The Douglas-fir forests on the plateau area east of the Fraser River from Clinton to Alexandria are interspersed with large pockets of grasslands, aspen groves, ponds and wetlands such as around 70 Mile House and 100 Mile House to Lac La Hache.

Chilcotin Dry Very Cool Interior Douglas-fir Variant (IDFdk4): 23,7990 hectares

Grasslands in this variant occur in small areas along both sides of the Chilcotin River as far west as Chilanko Forks, on the west side of the Fraser River and in the Taseko valley between 1050 and 1350 metres elevation. Park-like stands of Douglas-fir and lodgepole pine have an understory of pinegrass and kinnikinnick with common juniper, saskatoon and spreading needlegrass

On steeper slopes open grasslands occur with bluebunch wheatgrass on the driest sites and porcupine grass and other species are found on cooler, moister sites. On north-facing slopes and swales near Churn Creek short-awned porcupine grass and litter almost completely cover the ground.

Dry Warm Interior Douglas-fir Subzone (IDFdw): 5,150 hectares

Small areas of grasslands occur in the Chilko and Tatlayoko valleys on steep south-facing slopes from valley bottom to about 1400 metres. Little is known about their composition.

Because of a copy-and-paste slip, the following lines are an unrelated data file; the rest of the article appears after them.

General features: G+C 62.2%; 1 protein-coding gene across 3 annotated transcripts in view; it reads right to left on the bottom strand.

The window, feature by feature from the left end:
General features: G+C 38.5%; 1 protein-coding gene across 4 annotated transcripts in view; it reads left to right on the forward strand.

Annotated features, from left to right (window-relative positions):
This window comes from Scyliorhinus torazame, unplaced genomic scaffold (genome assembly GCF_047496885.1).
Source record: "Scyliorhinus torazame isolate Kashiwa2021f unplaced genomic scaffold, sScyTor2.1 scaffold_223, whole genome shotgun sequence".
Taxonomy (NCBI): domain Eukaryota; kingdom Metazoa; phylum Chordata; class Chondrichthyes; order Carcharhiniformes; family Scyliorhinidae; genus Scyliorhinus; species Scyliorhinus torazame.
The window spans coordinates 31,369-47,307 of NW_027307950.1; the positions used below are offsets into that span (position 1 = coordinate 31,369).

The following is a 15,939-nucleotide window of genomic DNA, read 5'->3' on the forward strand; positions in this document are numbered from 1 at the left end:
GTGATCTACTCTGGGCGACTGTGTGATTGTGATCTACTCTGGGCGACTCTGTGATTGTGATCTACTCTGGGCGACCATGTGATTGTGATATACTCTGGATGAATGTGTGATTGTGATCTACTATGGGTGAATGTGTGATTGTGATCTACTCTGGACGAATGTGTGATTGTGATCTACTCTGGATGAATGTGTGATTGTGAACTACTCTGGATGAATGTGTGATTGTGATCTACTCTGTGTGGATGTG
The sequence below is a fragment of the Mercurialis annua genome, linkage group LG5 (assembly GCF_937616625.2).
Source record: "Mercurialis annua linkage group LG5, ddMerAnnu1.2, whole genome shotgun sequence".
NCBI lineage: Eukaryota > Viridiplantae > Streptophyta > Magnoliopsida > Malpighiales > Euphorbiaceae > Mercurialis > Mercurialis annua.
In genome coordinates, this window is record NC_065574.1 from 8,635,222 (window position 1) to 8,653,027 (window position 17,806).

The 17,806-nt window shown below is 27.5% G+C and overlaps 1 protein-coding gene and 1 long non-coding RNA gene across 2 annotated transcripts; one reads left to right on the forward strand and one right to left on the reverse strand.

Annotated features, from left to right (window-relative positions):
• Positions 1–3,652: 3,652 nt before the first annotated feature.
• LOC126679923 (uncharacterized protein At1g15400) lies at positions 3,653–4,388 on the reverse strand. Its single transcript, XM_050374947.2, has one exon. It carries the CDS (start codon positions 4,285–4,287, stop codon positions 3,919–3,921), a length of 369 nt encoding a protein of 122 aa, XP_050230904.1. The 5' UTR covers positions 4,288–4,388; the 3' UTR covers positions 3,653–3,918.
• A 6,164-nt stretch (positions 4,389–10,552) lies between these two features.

Very Dry Very Cold Montane Spruce Subzone (MSxv): 4,270 hectares

Level, well-drained sites in the upper Chilcotin and Hungry valley, as well as around Itcha Lake, have species more typically found at sub-alpine and alpine elevations. Cold winters, short, warm summers and frost in every month inhibit the growth of trees. Alpine fescue communities may have widely-spaced lodgepole pine, while timber oatgrass dominates wetter sites in Big Creek Park. Rough fescue and prairie sagewort communities are found on steep, south- facing slopes while more moderate slopes in Churn Creek Park have a mix of dry, southern species, alpine and boreal species.

Dry Cool Sub-Boreal Spruce Subzone (SBSdk): 4,695 hectares

caribou6Further north in the Nazko Upland and Bulkley Basin grasslands have developed on steep south-facing slopes within a sea of forests. The largest areas are found around the community of Fraser Lake, on the north shore of Fraser lake and along the Stellako River. The dominant grasses are slender wheatgrass, interior bluegrass and stiff needlegrass with fewer flowering plants.

Other Grassland Communities

Small pockets of Engelmann Spruce-Subalpine Fir grasslands occur in high elevation valley bottoms, especially on the east side of the Coast Ranges and in the Camelsfoot Range. Altai fescue and Rocky Mountain fescue are the dominant grasses.

Isolated areas of grasslands of the Sub-Boreal Pine – Spruce zone occur in northern and western areas of the Chilcotin Plateau between 850 and 1300 metres elevation. A variety of grasslands types are found, with variations dependant on slope, aspect, climate and soils. They indicate the northern limit of Great Basin influences. Dry sites on steep, warm slopes have bluebunch wheatgrass and other lower elevation species, with bluebunch wheatgrass possibly at the most northern extent in BC and North America.